“Their sales team set up the ICP, which stands for ‘ideal customer profile.’ So the sales team actually have a very clear idea of what their customers will look like, and they defined it in a way that everybody can understand.”

    Before marketing passes any lead along to sales, they check to make sure two things are true:

    • They match the ICP that sales provided
    • They’ve already taken a knowledge-specific action, like a request for the demo

    Being that specific might bring marketing’s overall numbers down, but if it brings the conversion rate up, then the trade-off is worth it. Being on the same page “creates a very solid working relationship between sales and marketing,” according to Didner. 

     3. Pick a key initiative to work on together.

    To get from good intentions to realizing your collaborative marketing goals, Didner recommends figuring out one or two key initiatives to work on together.

    For B2B marketers, “One of the most useful, urgent, or relevant collaborations is account-based marketing.” She suggests that the teams work together to pick several accounts sales wants to go after. Marketing can focus closely on those accounts, complementing the work of the sales team, so that together you can win some important accounts. 

    Account-based marketing doesn’t make sense for every brand and, in particular, is often unrealistic for B2C marketers. For them, Didner says “it’s important to strengthen the loyalty program.” That’s one of the best ways marketing can work to improve the overall customer experience, and thus directly help with revenue. 

    Whatever initiative you go with, it can be a good way to open the door to working with sales. You can get to know each other on a project that benefits both of you, which will make future collaborations easier.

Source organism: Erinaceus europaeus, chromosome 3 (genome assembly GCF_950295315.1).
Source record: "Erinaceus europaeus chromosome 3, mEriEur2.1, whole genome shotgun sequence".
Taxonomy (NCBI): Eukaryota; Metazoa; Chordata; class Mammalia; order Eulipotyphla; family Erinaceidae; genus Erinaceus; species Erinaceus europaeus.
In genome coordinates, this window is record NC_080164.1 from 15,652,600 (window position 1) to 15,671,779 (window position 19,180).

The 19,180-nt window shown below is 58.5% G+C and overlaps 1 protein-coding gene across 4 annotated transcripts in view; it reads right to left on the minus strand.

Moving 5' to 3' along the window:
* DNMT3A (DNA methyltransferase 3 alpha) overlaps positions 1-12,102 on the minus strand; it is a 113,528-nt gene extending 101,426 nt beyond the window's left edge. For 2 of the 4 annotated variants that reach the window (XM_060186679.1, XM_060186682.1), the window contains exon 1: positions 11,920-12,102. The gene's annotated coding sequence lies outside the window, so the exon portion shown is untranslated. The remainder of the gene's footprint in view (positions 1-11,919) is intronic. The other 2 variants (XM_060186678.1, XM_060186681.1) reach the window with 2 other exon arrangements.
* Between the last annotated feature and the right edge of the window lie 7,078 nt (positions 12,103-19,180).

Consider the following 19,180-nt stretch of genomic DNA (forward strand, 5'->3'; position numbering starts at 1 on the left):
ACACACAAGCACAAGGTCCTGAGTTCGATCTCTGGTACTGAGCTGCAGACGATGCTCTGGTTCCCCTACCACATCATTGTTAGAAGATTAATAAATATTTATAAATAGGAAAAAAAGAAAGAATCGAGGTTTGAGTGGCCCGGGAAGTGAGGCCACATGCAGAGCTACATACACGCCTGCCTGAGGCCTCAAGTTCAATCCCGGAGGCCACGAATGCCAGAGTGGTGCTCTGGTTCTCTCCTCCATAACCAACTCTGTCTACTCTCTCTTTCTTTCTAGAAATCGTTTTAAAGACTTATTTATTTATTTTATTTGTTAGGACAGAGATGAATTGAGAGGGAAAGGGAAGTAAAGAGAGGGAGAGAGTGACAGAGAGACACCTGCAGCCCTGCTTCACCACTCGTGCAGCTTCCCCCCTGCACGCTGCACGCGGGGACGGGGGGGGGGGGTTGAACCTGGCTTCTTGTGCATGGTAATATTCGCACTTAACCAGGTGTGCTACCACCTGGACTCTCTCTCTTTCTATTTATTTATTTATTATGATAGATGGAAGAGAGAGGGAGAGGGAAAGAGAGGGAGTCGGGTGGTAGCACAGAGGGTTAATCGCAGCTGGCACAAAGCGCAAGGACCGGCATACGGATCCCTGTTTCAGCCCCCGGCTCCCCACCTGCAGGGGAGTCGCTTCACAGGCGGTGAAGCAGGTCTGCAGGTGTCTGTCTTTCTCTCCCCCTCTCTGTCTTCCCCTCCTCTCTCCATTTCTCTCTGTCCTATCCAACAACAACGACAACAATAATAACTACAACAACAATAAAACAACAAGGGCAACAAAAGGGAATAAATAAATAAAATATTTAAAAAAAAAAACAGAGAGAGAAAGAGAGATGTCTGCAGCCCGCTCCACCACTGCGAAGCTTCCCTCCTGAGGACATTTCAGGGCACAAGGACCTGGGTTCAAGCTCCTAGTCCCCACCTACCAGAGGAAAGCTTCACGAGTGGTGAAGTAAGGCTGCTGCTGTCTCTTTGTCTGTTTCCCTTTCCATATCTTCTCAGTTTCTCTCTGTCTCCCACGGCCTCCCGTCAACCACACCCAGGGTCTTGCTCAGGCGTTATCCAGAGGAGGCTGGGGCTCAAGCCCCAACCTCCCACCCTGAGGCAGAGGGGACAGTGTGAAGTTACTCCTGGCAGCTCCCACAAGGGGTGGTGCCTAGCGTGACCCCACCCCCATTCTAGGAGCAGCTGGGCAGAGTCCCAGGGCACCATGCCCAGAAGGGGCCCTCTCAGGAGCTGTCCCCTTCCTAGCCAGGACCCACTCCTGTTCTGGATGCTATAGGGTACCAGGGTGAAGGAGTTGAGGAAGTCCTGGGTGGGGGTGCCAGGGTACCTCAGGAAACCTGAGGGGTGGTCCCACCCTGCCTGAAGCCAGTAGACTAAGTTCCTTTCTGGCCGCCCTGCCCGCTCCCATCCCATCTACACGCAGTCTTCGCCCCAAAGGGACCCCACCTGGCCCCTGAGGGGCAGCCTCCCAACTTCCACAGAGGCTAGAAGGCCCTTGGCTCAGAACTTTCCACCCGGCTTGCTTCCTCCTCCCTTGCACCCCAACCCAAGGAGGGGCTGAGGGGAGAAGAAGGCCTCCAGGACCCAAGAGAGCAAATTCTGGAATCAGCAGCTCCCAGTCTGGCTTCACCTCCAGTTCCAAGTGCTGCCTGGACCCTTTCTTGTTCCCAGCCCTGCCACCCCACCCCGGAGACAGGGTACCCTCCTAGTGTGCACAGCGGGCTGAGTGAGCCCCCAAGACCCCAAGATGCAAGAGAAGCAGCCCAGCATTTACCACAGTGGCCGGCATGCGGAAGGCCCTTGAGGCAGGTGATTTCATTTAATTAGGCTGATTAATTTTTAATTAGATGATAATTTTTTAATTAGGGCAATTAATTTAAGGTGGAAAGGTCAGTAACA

4. Actively ask for feedback on content.

    Marketing companies produce a lot of content and, in theory, much of that content can be useful for sales enablement. But often in reality, says Didner, “marketing tends to share content with the sales team, and the sales team are not using it and are not necessarily interested or do not have time to provide feedback to the marketing team.”

    So what can marketing do? Didner says it’s a matter of persistence. Ask for specific feedback on the content you’ve provided. Are they using it? What about it works or doesn’t? What questions are they getting that would make their lives easier to have content about?

    “Maybe [you] need to repurpose the content, rewrite the content, or select different content,” Didner says. Once sales provides feedback, you can apply it to your content strategy and better support their needs.

    Collaborative Marketing Gets Better Results for Everyone

    Sales and marketing aren’t in competition, they’re two sides of the same process. By building an alliance and working together on specific projects, you can help shape a more consistent customer experience. That’s good for the customer, your metrics, and the company’s bottom line.